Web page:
(Guest blogger! Happily giving the floor to Princess McDowell, who has a bone to pick with people who think her bow ties negate her femininity.)
When I was a kid, my favorite shirt was a white tee, received free from some summer camp or extracurricular activity. I don’t remember what was on the front of it, but I do remember a unique feature: my chew marks on the collar.
I know. Sounds gross. In hindsight, it was. But at the time you couldn’t tell that to the full-fledged tomboy I was. What I remember most is that I always felt comfortable, safe in that shirt.
Flash forward a few decades, and my favorite is a collared button down shirt that I can pair with black or corduroy pants depending on what accessories I want to rock with it. Oh how things change.
My current wardrobe is filled with these singular pieces – button downs, sweaters, neck ties, bow ties, suspenders. I mix and match them together. I never feel safer than when I’m wearing my fit at a poetry reading or restaurant. Oh how things stay the same.
I was lucky. I was never made to feel like exploring who I was or what made me feel most comfortable was anything other than necessity. The emotions I attach to dramatic events in my life don’t keep me from being who I am. Again, grateful.
However, now that I’m wearing the outfits of my dreams, the people who don’t understand or wish to compartmentalize me into some mold where I don’t belong make regular appearances. There are the women who avoid me in public places for fear that I will attempt to convert them, or see me as the smooth-talking con-men who are simply trying to get in their pants. There are the men who view me as a threat to their own masculinity or, as if I inadvertently met a dress code, invite me into their boy’s club of misogyny and filthy mouths.
There are the women who get turned on by men (but really, just anyone) in a suit. The men who catcall because what’s between my legs is (presumably) still the same. The people who’ve decided they don’t want to figure out what I am and, by default, who I am, so they look away and hope I don’t engage.
Most damning of all is that in these interactions, I am no longer a woman. I am some other, not quite male, not quite female walking around in dress up clothes. I am enough for you to know you do not want to deal with me.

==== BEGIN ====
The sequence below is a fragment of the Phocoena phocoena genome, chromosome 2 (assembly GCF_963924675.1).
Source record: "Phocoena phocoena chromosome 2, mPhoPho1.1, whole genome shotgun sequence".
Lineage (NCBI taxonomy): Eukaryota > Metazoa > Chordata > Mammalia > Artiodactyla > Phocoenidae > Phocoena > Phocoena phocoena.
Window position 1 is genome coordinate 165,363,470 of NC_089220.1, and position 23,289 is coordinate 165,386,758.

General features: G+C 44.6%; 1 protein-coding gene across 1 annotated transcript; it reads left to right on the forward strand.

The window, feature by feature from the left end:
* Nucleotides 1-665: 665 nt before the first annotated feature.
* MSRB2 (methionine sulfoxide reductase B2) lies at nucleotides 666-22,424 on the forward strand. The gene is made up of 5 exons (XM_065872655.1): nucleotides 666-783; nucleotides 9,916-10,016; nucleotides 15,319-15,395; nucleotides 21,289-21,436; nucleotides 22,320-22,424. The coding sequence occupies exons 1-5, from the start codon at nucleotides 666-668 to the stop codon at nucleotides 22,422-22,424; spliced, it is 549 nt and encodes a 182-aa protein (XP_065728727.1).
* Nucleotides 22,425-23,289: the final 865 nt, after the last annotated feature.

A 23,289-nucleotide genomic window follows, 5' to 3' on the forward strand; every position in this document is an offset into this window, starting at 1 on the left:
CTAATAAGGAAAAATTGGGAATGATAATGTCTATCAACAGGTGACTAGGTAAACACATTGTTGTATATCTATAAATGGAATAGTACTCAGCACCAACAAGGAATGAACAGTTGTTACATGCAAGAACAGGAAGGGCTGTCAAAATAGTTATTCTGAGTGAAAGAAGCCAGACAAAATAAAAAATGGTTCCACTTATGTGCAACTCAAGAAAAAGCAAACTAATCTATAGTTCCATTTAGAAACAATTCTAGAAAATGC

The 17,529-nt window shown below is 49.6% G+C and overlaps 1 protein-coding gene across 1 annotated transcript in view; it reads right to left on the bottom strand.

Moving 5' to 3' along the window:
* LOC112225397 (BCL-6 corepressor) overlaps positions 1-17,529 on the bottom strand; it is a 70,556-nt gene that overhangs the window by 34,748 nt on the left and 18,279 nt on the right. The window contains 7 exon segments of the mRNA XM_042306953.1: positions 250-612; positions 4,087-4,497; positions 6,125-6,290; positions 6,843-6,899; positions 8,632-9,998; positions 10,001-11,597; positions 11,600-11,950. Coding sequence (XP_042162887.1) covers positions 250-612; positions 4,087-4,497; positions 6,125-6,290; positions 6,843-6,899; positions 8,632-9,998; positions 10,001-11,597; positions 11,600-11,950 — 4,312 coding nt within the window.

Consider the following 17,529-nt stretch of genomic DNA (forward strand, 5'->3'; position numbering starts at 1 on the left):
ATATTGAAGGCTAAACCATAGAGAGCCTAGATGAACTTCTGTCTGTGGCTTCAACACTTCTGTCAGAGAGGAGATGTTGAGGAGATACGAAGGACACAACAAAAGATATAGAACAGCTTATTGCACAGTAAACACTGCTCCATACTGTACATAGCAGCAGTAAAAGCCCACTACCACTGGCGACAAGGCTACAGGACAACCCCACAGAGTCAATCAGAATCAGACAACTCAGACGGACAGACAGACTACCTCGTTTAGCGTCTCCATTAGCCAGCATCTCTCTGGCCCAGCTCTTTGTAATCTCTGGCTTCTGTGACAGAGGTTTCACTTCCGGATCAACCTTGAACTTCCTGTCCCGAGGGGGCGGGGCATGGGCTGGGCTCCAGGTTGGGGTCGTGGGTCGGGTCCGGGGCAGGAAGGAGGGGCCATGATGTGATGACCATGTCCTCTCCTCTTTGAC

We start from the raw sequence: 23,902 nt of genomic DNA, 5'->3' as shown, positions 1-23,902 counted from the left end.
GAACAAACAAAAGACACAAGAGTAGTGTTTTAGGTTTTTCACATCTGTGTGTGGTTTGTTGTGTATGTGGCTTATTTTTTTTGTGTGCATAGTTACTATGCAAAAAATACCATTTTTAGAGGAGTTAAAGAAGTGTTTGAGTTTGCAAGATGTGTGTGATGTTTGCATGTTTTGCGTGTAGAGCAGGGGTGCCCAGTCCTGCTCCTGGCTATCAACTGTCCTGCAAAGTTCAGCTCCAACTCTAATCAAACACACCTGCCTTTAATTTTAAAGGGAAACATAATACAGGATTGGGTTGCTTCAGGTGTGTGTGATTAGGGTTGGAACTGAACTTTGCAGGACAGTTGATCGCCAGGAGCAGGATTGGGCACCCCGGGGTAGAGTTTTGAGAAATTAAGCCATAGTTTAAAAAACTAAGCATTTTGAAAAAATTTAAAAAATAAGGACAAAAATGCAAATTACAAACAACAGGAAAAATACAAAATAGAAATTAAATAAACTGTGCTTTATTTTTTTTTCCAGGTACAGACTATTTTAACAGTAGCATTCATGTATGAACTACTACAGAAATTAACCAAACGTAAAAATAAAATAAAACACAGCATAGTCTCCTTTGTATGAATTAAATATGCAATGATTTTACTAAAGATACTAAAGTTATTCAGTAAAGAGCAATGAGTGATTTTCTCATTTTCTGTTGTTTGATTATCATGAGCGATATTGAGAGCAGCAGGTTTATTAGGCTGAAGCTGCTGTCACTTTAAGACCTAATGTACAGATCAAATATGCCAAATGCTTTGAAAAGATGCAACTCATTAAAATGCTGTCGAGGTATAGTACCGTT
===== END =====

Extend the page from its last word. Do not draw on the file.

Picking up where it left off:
[typography font=”Josefin Sans” size=”24″ size_format=”px” color=”#ff0f0f”]Luckily, I’m not here for you.[/typography]
[typography font=”Josefin Sans” size=”24″ size_format=”px” color=”#ff0f0f”]My boy clothes don’t make me any less of a woman.[/typography]
Let me pause and say that I hate how we’ve gendered fabric and colors. Can we just unlink girl–and princesses for that matter–from pink and be done with it? (Dara’s note: yasss, please!)
I always knew this was how I would dress. I loved the style of TV men like Dwayne Wayne and Kyle Barker – sleek, distinguished, sexy in sophisticated type of way. The clothes that fill women’s and junior’s sections in department stores don’t fit me any more than they fit me. (Long arms and short legs can be hard to accommodate.) So I’ve chosen to look elsewhere and piece together clothes that stay true to who I am fully. Some folks don’t necessarily like that or even understand what to do with it.
That’s cool. Ain’t my responsibility to inform you of that anymore than it’s my responsibility to teach white people the damning effects of racism or white privilege.
I love my body. My long torso is a reminder of my heritage. My ass is an unopened Christmas present at the top of your closet. My shoulders and feet are as much my mother as they are my father.
More than that, I’m happy with who I am. Just like every woman, I have particular feelings and ways in which I like to have my dealings. I can be sensitive and guarded, or open and accepting. What I wear gives no indication to our future interactions, if we so choose to have them. Some people need not be so caught up in appearances.
I heart bow ties. And I need you to get over it.
Princess McDowell is a journalist and poet from the Dallas area. She’s also a pretty dope writer. Read her blogs at bfsjournalist.blogspot.com.